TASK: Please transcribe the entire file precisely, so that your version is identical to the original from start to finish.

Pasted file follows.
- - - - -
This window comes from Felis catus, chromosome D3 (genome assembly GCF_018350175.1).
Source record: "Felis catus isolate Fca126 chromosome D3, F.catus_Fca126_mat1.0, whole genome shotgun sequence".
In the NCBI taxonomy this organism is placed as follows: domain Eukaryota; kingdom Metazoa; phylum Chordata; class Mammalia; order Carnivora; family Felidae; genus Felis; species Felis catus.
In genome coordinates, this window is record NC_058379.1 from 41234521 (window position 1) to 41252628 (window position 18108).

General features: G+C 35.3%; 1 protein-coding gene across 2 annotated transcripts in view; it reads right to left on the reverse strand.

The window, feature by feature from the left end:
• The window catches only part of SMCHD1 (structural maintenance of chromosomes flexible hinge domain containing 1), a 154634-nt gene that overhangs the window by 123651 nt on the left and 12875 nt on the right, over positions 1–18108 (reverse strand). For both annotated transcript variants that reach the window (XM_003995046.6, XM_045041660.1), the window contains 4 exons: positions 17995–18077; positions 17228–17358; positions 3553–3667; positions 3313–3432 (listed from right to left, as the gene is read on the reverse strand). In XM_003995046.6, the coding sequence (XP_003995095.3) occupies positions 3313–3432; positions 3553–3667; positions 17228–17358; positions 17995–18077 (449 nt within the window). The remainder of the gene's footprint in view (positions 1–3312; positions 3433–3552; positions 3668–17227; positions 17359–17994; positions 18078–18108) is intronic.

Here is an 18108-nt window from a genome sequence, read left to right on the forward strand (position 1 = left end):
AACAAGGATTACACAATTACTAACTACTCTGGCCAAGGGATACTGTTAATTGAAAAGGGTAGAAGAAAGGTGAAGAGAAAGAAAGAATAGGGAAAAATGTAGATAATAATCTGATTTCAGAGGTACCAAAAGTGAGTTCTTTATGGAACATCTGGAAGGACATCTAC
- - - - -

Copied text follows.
This window comes from Felis catus, chromosome D3 (genome assembly GCF_018350175.1).
Source record: "Felis catus isolate Fca126 chromosome D3, F.catus_Fca126_mat1.0, whole genome shotgun sequence".
In the NCBI taxonomy this organism is placed as follows: domain Eukaryota; kingdom Metazoa; phylum Chordata; class Mammalia; order Carnivora; family Felidae; genus Felis; species Felis catus.
In genome coordinates, this window is record NC_058379.1 from 41234521 (window position 1) to 41252628 (window position 18108).

General features: G+C 35.3%; 1 protein-coding gene across 2 annotated transcripts in view; it reads right to left on the reverse strand.

The window, feature by feature from the left end:
• The window catches only part of SMCHD1 (structural maintenance of chromosomes flexible hinge domain containing 1), a 154634-nt gene that overhangs the window by 123651 nt on the left and 12875 nt on the right, over positions 1–18108 (reverse strand). For both annotated transcript variants that reach the window (XM_003995046.6, XM_045041660.1), the window contains 4 exons: positions 17995–18077; positions 17228–17358; positions 3553–3667; positions 3313–3432 (listed from right to left, as the gene is read on the reverse strand). In XM_003995046.6, the coding sequence (XP_003995095.3) occupies positions 3313–3432; positions 3553–3667; positions 17228–17358; positions 17995–18077 (449 nt within the window). The remainder of the gene's footprint in view (positions 1–3312; positions 3433–3552; positions 3668–17227; positions 17359–17994; positions 18078–18108) is intronic.

Here is an 18108-nt window from a genome sequence, read left to right on the forward strand (position 1 = left end):
AACAAGGATTACACAATTACTAACTACTCTGGCCAAGGGATACTGTTAATTGAAAAGGGTAGAAGAAAGGTGAAGAGAAAGAAAGAATAGGGAAAAATGTAGATAATAATCTGATTTCAGAGGTACCAAAAGTGAGTTCTTTATGGAACATCTGGAAGGACATCTAC